The Government and the Auckland Council have signed a Terms of Reference on a project to come up with an agreed long term transport plan for the region. It’s been given the imaginative name of the Auckland Transport Alignment Project and will be worked on by officials from the Council, Auckland Transport, the NZTA, Treasury and the State Services Commission. There’s no firm time-frame for this to be completed with the Minister and Mayor just saying the work is expected to take about a year.
“The signing marks a new dawn in our relationship with the government ending decades of disagreement and time wasting,”
The council and the government have been talking about getting alignment for some time and the cynical side of me suspects there’s some quite different motivations at play. Len wants an agreement however the government will be acutely aware that a year from now we’ll be right in the middle of a council election cycle. Transport is always much more of a local government issue and as such has played a massive part in Auckland since amalgamation in 2010 with it being recognised as one of the key reasons Len became Mayor. The threat of an imminent agreed strategy will probably be enough to take transport off the agenda – or at least reduce it significantly and allow the focus to go on issues such as rates. Any agreement itself would also likely hamstring any future council who may want to advocate for more visionary outcomes.
As with anything, when it comes to this alignment project the devil will be in the details. Helpfully the Terms of Reference have been published so we can at least see what has been agreed so far. There are some good things in the ToR but also a few things that concern me.
On the good side the project isn’t just about confirming either the government or council’s objectives – both of which we’ve criticised in the past. The ToR states project needs to assess alternative packages of transport interventions and recommend the preferred indicative package(s). The scope goes further saying that consideration needs to include issues such as changing travel demand. Hopefully that means those working on the project will not just look at growth but also changes in behaviour – like we’re seeing with many younger people deciding not to even get their drivers licences. One aspect that I think is missing is the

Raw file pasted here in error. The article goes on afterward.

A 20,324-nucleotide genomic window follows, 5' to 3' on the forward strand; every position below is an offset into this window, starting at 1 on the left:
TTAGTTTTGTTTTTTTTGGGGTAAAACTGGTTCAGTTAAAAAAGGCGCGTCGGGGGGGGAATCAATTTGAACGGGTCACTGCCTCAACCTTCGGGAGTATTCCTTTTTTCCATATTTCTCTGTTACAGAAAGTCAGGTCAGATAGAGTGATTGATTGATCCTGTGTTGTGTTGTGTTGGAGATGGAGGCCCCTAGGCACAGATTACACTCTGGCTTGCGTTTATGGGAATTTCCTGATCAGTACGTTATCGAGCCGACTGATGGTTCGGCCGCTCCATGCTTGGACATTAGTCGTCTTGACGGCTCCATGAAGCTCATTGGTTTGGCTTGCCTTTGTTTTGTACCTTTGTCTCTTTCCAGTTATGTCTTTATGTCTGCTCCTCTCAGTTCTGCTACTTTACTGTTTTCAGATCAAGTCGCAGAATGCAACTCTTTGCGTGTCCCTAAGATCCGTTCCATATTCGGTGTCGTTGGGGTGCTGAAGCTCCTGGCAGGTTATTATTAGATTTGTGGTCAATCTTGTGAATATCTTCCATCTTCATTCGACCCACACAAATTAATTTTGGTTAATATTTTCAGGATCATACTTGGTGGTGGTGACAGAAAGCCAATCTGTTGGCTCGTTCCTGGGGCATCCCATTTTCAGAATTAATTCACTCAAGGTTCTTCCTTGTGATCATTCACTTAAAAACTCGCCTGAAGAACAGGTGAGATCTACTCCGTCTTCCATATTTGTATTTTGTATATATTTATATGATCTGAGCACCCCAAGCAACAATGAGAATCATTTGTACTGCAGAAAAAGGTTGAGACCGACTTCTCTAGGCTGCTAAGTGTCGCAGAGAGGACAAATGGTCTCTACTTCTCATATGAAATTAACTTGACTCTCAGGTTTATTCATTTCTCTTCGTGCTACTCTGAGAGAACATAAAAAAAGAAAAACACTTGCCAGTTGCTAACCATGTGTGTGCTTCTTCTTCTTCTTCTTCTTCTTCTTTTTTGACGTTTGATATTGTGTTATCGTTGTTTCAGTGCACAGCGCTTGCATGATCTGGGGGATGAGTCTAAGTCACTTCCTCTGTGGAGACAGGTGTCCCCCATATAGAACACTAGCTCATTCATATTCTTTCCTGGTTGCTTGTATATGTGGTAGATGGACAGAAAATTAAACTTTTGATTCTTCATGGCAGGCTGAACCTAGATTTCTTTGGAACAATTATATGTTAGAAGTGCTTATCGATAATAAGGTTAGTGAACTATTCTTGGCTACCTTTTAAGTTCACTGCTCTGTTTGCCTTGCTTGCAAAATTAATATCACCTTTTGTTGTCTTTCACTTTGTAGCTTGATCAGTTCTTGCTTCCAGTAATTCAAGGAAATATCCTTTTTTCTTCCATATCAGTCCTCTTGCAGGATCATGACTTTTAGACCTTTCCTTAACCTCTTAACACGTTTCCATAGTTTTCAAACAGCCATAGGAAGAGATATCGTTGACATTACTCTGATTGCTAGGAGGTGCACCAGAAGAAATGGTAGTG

7 Project scope
7.1 The project will test options, seek alignment on, and make recommendations in relation to a strategic approach to the development of Auckland’s transport system over three ten-year bands from 2018.
7.2 The project will include consideration of:
i. likely long term changes in demand for travel
ii. all land transport interventions, including roads, rail, public transport, personal mobility services, walking, cycling, technology, network optimisation and demand management (including pricing for demand management purposes)
iii. alternative combinations of these interventions and their broad timing and scale
iv. costs and benefits
v. the nature, scale and timing of any funding gap for the recommended strategic approach and its alternatives.
I think that one possible package that they should test is this
One aspect that I think is missing is the scope is the consideration of the potential to shape demand. Travel demand is often seen as a fixed outcome i.e. we’ve got XX widgets to move and how can we do that. Shaping demand is effectively coming at the problem from the opposite angle, for example perhaps the best long term outcome from an operational perspective is to have a public transport and/or cycle mode-share to 15, 20%, 25%. 30% or even higher across the region. What projects would be needed to achieve that outcome – I gather it would be quite a different list to one that just responded to predicted demand.
The part of the ToR that concerns me the most are the objectives that have been listed. While access is mentioned in point 1, a lot of emphasis seems to be put on reducing traffic congestion rather than focusing on improving accessibility and efficiency of the transport system. For example it seems to suggest that public transport investment is only useful if it addresses congestion.
5 Objectives for the Auckland Transport Alignment Project
5.1 The Parties broadly agree that the focus of the project is to test whether better returns from transport investment can be achieved in the medium and long-term, particularly in relation to the following objectives:
i. to support economic growth and increased productivity by ensuring access to employment/labour improves [relative to current levels] as Auckland’s population grows
ii. to improve congestion results [relative to predicted results], in particular travel time and reliability, in the peak period and to ensure congestion does not become widespread during working hours
iii. to improve public transport’s mode share [relative to predicted results], where it will address congestion
iv. to ensure any increases in the financial costs of using the transport system deliver net benefits to users of the system.
Those issues aside, overall it seems that the agreement at least is pretty good and should hopefully enable both parties to finally agree on something to do with transport in Auckland.
One positive outcome not listed above that I’m hoping for is that it might finally get the government and some of the Wellington based bureaucrats to understand that perhaps they don’t know everything. For a long time Auckland has suffered from being treated like some small rural council that doesn’t know what it’s talking about compared to the government’s “experts”. There are a lot of people within those AC/AT who know what they’re doing – not just on issues of transport – and hopefully this alignment project will show them that.
Lastly the Ministry of Transport are hiring for a Project Director and Project Coordinator for the alignment project.